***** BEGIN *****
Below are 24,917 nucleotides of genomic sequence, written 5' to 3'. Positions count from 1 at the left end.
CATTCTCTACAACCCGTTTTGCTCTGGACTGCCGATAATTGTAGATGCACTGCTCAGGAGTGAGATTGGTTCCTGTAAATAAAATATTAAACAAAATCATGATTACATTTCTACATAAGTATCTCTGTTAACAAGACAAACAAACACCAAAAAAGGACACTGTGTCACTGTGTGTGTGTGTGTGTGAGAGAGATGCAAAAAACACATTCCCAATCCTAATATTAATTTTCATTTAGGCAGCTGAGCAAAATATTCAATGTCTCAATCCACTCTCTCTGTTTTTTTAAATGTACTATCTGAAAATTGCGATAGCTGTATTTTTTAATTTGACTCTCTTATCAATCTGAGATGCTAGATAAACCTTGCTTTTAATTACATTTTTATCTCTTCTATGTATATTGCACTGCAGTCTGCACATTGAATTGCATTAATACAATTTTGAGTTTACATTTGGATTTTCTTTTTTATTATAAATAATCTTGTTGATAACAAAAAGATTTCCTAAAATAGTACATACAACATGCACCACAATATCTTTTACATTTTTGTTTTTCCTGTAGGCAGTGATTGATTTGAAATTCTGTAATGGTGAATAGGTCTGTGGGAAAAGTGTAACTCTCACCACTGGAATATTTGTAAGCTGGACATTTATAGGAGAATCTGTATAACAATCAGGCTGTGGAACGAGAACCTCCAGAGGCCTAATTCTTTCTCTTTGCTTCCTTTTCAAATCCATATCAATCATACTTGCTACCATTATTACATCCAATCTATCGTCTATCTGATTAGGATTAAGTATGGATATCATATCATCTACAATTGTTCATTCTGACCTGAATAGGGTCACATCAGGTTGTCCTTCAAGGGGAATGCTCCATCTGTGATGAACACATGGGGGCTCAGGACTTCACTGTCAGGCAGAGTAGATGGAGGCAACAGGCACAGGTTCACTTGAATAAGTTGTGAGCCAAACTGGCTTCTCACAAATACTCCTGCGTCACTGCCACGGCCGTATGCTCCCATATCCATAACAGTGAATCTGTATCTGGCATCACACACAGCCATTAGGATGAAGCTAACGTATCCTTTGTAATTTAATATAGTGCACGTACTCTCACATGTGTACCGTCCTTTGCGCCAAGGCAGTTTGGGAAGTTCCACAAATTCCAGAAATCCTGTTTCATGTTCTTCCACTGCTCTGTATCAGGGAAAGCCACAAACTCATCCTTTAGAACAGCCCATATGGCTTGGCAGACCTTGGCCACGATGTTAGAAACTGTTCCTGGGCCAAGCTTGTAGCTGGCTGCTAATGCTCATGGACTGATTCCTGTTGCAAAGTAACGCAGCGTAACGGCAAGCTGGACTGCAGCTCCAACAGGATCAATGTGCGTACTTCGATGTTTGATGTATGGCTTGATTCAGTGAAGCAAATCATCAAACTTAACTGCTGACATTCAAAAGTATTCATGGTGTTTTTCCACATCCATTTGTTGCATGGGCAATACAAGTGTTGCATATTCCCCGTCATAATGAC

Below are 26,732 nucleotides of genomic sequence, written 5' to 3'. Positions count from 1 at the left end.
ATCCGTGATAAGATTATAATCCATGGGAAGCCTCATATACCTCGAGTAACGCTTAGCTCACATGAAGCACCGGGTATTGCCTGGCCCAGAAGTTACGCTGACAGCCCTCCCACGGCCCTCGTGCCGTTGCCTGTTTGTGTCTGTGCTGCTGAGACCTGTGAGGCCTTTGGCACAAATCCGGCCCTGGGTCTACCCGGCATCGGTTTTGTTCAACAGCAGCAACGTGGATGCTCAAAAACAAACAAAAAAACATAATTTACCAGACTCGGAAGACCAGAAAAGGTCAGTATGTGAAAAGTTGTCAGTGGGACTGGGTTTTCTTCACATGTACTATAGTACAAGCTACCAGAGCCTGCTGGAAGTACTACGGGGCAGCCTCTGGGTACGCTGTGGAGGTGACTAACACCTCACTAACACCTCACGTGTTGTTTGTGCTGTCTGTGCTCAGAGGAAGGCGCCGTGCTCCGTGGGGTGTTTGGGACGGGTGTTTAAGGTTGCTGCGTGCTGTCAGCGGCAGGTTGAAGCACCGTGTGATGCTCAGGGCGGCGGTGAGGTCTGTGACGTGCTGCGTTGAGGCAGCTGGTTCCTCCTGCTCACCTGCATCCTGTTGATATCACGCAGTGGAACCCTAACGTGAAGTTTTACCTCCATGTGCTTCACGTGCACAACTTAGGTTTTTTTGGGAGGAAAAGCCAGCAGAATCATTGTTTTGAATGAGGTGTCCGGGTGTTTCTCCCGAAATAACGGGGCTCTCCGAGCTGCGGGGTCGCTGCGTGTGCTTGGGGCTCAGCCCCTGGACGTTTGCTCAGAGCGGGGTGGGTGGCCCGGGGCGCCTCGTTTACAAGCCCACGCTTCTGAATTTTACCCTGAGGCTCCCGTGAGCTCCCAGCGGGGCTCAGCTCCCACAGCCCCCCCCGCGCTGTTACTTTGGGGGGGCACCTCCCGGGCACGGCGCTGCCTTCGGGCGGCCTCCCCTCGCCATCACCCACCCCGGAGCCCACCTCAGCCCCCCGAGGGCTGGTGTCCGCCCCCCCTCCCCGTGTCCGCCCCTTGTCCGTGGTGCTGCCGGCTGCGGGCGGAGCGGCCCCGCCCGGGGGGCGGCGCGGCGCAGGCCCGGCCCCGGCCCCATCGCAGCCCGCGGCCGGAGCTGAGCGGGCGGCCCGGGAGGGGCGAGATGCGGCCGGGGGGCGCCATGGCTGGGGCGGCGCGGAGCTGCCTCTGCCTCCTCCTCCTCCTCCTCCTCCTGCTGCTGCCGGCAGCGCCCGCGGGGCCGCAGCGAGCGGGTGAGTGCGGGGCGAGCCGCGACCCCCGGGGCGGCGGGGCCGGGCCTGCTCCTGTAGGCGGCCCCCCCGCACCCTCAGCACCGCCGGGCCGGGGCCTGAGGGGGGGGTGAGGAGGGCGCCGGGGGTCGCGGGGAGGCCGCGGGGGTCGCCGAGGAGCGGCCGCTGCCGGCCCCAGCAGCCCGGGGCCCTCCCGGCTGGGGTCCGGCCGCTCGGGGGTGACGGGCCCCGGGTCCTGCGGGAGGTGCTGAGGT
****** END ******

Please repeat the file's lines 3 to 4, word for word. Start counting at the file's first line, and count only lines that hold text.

Below are 26,732 nucleotides of genomic sequence, written 5' to 3'. Positions count from 1 at the left end.
ATCCGTGATAAGATTATAATCCATGGGAAGCCTCATATACCTCGAGTAACGCTTAGCTCACATGAAGCACCGGGTATTGCCTGGCCCAGAAGTTACGCTGACAGCCCTCCCACGGCCCTCGTGCCGTTGCCTGTTTGTGTCTGTGCTGCTGAGACCTGTGAGGCCTTTGGCACAAATCCGGCCCTGGGTCTACCCGGCATCGGTTTTGTTCAACAGCAGCAACGTGGATGCTCAAAAACAAACAAAAAAACATAATTTACCAGACTCGGAAGACCAGAAAAGGTCAGTATGTGAAAAGTTGTCAGTGGGACTGGGTTTTCTTCACATGTACTATAGTACAAGCTACCAGAGCCTGCTGGAAGTACTACGGGGCAGCCTCTGGGTACGCTGTGGAGGTGACTAACACCTCACTAACACCTCACGTGTTGTTTGTGCTGTCTGTGCTCAGAGGAAGGCGCCGTGCTCCGTGGGGTGTTTGGGACGGGTGTTTAAGGTTGCTGCGTGCTGTCAGCGGCAGGTTGAAGCACCGTGTGATGCTCAGGGCGGCGGTGAGGTCTGTGACGTGCTGCGTTGAGGCAGCTGGTTCCTCCTGCTCACCTGCATCCTGTTGATATCACGCAGTGGAACCCTAACGTGAAGTTTTACCTCCATGTGCTTCACGTGCACAACTTAGGTTTTTTTGGGAGGAAAAGCCAGCAGAATCATTGTTTTGAATGAGGTGTCCGGGTGTTTCTCCCGAAATAACGGGGCTCTCCGAGCTGCGGGGTCGCTGCGTGTGCTTGGGGCTCAGCCCCTGGACGTTTGCTCAGAGCGGGGTGGGTGGCCCGGGGCGCCTCGTTTACAAGCCCACGCTTCTGAATTTTACCCTGAGGCTCCCGTGAGCTCCCAGCGGGGCTCAGCTCCCACAGCCCCCCCCGCGCTGTTACTTTGGGGGGGCACCTCCCGGGCACGGCGCTGCCTTCGGGCGGCCTCCCCTCGCCATCACCCACCCCGGAGCCCACCTCAGCCCCCCGAGGGCTGGTGTCCGCCCCCCCTCCCCGTGTCCGCCCCTTGTCCGTGGTGCTGCCGGCTGCGGGCGGAGCGGCCCCGCCCGGGGGGCGGCGCGGCGCAGGCCCGGCCCCGGCCCCATCGCAGCCCGCGGCCGGAGCTGAGCGGGCGGCCCGGGAGGGGCGAGATGCGGCCGGGGGGCGCCATGGCTGGGGCGGCGCGGAGCTGCCTCTGCCTCCTCCTCCTCCTCCTCCTCCTGCTGCTGCCGGCAGCGCCCGCGGGGCCGCAGCGAGCGGGTGAGTGCGGGGCGAGCCGCGACCCCCGGGGCGGCGGGGCCGGGCCTGCTCCTGTAGGCGGCCCCCCCGCACCCTCAGCACCGCCGGGCCGGGGCCTGAGGGGGGGGTGAGGAGGGCGCCGGGGGTCGCGGGGAGGCCGCGGGGGTCGCCGAGGAGCGGCCGCTGCCGGCCCCAGCAGCCCGGGGCCCTCCCGGCTGGGGTCCGGCCGCTCGGGGGTGACGGGCCCCGGGTCCTGCGGGAGGTGCTGAGGT